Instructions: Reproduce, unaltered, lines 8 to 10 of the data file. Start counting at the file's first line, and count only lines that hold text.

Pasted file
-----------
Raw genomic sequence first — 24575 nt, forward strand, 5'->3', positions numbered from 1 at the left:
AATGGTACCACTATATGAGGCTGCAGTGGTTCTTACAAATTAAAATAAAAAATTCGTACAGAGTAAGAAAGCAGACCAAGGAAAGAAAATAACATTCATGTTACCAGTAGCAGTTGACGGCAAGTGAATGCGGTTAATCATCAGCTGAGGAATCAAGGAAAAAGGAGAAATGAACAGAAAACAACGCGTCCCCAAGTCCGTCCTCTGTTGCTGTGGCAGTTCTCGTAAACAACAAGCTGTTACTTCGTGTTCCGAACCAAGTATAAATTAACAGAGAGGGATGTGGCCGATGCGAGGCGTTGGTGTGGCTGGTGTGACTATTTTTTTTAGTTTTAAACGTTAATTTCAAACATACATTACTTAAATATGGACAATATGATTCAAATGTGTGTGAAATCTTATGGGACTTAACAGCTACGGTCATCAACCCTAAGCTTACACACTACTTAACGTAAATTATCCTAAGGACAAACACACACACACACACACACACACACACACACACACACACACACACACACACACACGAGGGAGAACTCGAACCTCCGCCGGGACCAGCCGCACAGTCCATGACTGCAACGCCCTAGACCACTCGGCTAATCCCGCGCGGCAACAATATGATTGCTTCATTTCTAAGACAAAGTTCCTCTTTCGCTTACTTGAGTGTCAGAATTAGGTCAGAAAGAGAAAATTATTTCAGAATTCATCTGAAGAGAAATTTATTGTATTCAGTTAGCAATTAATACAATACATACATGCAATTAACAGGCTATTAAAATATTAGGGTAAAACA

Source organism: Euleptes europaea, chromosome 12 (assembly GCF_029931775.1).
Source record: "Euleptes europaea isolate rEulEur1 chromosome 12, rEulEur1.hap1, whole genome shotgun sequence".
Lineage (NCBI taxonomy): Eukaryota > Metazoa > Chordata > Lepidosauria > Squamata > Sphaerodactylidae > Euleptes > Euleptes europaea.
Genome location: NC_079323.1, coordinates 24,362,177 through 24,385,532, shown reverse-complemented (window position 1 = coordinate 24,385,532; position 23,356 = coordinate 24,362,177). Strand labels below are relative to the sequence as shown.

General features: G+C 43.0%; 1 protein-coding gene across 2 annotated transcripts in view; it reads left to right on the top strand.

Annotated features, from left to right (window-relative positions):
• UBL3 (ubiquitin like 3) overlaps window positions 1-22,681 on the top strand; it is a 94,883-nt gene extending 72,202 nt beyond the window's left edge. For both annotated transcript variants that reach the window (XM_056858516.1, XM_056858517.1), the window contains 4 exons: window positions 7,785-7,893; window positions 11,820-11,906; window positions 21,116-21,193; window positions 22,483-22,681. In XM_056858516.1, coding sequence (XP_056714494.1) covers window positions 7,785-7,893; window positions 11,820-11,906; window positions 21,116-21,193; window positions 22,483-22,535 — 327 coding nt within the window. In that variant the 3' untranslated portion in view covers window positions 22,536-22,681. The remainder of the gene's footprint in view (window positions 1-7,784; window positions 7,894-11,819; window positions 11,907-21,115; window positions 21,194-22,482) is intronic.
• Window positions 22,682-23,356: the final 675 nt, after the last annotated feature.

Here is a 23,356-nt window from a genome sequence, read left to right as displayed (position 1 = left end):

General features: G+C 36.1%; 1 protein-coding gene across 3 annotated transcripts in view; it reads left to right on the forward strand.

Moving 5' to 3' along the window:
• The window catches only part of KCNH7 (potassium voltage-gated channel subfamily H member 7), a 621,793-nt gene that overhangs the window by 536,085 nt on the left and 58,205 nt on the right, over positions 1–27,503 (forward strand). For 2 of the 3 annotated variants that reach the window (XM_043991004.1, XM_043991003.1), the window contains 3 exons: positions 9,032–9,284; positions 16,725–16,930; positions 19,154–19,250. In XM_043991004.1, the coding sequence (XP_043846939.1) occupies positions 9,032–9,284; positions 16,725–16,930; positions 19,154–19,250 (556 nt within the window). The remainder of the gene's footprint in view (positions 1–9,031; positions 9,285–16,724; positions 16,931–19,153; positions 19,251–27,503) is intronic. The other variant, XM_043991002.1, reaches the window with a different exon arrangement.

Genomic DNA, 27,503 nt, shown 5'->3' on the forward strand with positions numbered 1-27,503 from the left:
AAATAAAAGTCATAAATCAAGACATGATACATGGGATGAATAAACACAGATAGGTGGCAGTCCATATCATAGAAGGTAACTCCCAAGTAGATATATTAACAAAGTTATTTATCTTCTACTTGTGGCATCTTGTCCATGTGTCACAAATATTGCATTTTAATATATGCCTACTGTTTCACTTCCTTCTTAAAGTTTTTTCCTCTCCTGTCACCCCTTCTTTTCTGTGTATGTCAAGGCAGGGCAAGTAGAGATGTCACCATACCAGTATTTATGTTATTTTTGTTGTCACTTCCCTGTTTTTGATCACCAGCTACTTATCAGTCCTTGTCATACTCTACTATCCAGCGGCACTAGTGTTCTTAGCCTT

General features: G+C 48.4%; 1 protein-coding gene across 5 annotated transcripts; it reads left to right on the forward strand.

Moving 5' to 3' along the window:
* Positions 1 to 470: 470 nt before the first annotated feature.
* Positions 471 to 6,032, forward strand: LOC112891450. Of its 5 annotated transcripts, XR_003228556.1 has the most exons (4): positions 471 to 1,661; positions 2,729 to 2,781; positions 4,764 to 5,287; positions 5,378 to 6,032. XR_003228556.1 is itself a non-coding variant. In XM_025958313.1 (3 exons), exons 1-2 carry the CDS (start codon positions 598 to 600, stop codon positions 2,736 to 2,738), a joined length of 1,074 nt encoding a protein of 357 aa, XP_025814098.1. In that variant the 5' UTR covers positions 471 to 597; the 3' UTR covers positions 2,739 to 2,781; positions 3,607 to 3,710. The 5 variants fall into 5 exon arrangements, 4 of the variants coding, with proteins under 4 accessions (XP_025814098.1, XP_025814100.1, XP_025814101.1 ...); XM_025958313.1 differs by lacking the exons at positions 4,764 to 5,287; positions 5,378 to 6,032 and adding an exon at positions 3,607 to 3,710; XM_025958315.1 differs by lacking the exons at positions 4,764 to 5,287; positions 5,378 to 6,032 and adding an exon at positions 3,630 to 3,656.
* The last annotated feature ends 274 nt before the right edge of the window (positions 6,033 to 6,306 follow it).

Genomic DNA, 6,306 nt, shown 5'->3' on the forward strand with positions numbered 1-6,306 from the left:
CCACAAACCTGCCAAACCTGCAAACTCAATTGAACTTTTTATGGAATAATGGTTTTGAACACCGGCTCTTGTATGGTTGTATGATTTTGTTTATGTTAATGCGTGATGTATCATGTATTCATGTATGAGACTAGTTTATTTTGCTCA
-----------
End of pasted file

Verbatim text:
Annotated features, from left to right (window-relative positions):
• UBL3 (ubiquitin like 3) overlaps window positions 1-22,681 on the top strand; it is a 94,883-nt gene extending 72,202 nt beyond the window's left edge. For both annotated transcript variants that reach the window (XM_056858516.1, XM_056858517.1), the window contains 4 exons: window positions 7,785-7,893; window positions 11,820-11,906; window positions 21,116-21,193; window positions 22,483-22,681. In XM_056858516.1, coding sequence (XP_056714494.1) covers window positions 7,785-7,893; window positions 11,820-11,906; window positions 21,116-21,193; window positions 22,483-22,535 — 327 coding nt within the window. In that variant the 3' untranslated portion in view covers window positions 22,536-22,681. The remainder of the gene's footprint in view (window positions 1-7,784; window positions 7,894-11,819; window positions 11,907-21,115; window positions 21,194-22,482) is intronic.
• Window positions 22,682-23,356: the final 675 nt, after the last annotated feature.